Iverson, O'Neal and Yao lead group elected into Hall of Fame
Michigan State head coach Tom Izzo, left, talks with retired NBA player Allen Iverson on stage during the Naismith Memorial Basketball Hall of Fame class of 2016 announcement, Monday, April 4, 2016, in Houston, Texas.
HOUSTON (AP) — Despite being elected to the Basketball Hall of Fame on Monday, Allen Iverson knows he still won't be able to shake his infamous rant about practice.
"I'm in the Hall of Fame and I can go outside today and go to a restaurant or whatever and somebody will say to me: 'Practice? We talking about practice,'" he said with a laugh, adding that even his children mock him for the 2002 news conference in which he repeated the phrase about 20 times. "Man, I am a Hall of Famer and that's all you can think about — me saying practice."
Along with Iverson, Shaquille O'Neal, Yao Ming, Sheryl Swoopes, Tom Izzo and Jerry Reinsdorf were elected to the Hall of Fame on Monday.
Posthumous honorees this year include 27-year NBA referee Darell Garretson; John McLendon, the first African-American coach in a professional league; Cumberland Posey, who also is in the Baseball Hall of Fame; and Zelmo Beaty, who led Prairie View to an NAIA title in 1962.
The selections were announced in Houston in advance of Monday night's NCAA Tournament championship game between North Carolina and Villanova.
Iverson, selected by the Philadelphia 76ers with the first overall pick in the 1996 NBA draft, was named rookie of the year and went on to become an 11-time All-Star. John Thompson, his coach at Georgetown, was there to celebrate the latest honor with his former player.
"I'm proud of the fact of knowing him as a person and knowing the challenges he's had to overcome," Thompson said. "Allen is legitimate. There's a lot of impersonators of what he is. But he is a kid who came from basically nothing and had to be thrust into a whole different way of life and been successful as he has been in his profession."
Iverson was asked to reminisce on the impressive dunking he did in his career despite being only 6-feet tall.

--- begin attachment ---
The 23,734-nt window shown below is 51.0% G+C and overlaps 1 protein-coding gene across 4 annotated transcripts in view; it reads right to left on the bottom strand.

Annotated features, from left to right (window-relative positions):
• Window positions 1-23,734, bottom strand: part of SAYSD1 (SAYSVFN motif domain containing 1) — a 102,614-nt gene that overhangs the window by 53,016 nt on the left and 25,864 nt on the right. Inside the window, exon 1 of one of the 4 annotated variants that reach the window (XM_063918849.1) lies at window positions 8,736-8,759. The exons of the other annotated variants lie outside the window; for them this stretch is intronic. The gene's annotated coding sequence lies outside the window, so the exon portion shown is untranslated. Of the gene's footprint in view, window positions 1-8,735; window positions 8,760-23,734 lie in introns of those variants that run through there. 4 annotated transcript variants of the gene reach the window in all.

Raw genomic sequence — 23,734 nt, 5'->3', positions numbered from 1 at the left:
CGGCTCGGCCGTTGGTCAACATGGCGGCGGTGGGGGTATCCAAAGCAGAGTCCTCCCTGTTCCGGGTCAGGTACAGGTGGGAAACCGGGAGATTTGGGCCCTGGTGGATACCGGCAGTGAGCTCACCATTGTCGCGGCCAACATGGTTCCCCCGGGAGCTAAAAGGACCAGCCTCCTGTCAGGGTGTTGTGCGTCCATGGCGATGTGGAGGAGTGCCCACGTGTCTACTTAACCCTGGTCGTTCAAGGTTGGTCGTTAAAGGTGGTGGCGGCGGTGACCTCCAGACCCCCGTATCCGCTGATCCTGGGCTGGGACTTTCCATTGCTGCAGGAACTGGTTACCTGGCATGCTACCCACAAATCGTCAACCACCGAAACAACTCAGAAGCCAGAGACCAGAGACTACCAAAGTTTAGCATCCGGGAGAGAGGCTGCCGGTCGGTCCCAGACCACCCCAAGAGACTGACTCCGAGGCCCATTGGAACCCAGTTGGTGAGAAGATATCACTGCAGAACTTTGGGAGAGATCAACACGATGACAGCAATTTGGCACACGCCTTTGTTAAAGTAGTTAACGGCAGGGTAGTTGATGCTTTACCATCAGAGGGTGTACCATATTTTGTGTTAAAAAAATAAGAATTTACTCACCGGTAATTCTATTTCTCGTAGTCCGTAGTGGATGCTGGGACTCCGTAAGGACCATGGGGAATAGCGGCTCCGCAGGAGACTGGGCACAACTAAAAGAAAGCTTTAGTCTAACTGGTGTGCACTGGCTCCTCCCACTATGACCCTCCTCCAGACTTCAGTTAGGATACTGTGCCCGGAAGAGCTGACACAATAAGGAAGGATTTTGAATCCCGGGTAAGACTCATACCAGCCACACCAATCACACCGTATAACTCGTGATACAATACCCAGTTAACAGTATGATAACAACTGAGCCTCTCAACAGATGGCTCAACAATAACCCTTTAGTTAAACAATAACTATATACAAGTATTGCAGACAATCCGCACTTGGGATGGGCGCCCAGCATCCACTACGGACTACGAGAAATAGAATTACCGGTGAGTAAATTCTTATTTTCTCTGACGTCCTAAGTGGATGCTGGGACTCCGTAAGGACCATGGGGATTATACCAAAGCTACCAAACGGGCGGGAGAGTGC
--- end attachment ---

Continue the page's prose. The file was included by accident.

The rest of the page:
"I can't even touch the backboard now," the 40-year-old lamented. "I ain't lying. Like I can't even touch the backboard. It is over."
O'Neal, the top overall pick in the 1992 draft by the Orlando Magic, was the NBA MVP in 2000, a three-time NBA Finals MVP and 15-time All-Star. When he was introduced Monday at the media event, the jokester scolded the announcer for not mentioning his work in the 1996 movie "Kazaam," in which he played a genie.
The man who has a plethora of nicknames was asked if he hopes to get a new one when he's inducted into the hall in September.
"No, just Hall of Famer," he said.
O'Neal had a simple mindset when he entered the NBA, one that he got from his love of karate movies.
"In all your karate movies, you've got the young karate warrior and he goes all these places and he sees all these masters and he has to take them out," O'Neal said. "So I was gunning for everybody. I was gunning for all the superstars, I was gunning for all the big guys, because I wanted their spot and that was my motivation."
Yao, the top overall pick in 2002 by the Houston Rockets, was an eight-time All-Star. He did not attend the event because he was in Shanghai.
Swoopes helped Texas Tech to a national title, won four WNBA titles with the Houston Comets, was a three-time WNBA MVP and won three Olympic gold medals.
She grew up in the small West Texas town of Brownfield and hopes that her election can be an inspiration to children from small towns everywhere.
"For me to be sitting here today as a Hall of Famer I hope that all those kids out there that have ever doubted that things like this can happen to you, I'm a living example and living proof that if you trust in God and you work hard and believe in yourself and you surround yourself with the right people, anything can happen," she said.
Izzo, Michigan's State coach, won a national title in 2000 and has taken the Spartans to the Final Four seven times.
"This is the biggest thrill of my life," Izzo said. "I needed a lot of other guys to help me get here."
Reinsdorf has been the owner of the Chicago Bulls and White Sox for more than two decades.
"An award like this has to be the most important accomplishment you can have," he said. "The fact is I'm here because of what a lot of other people did."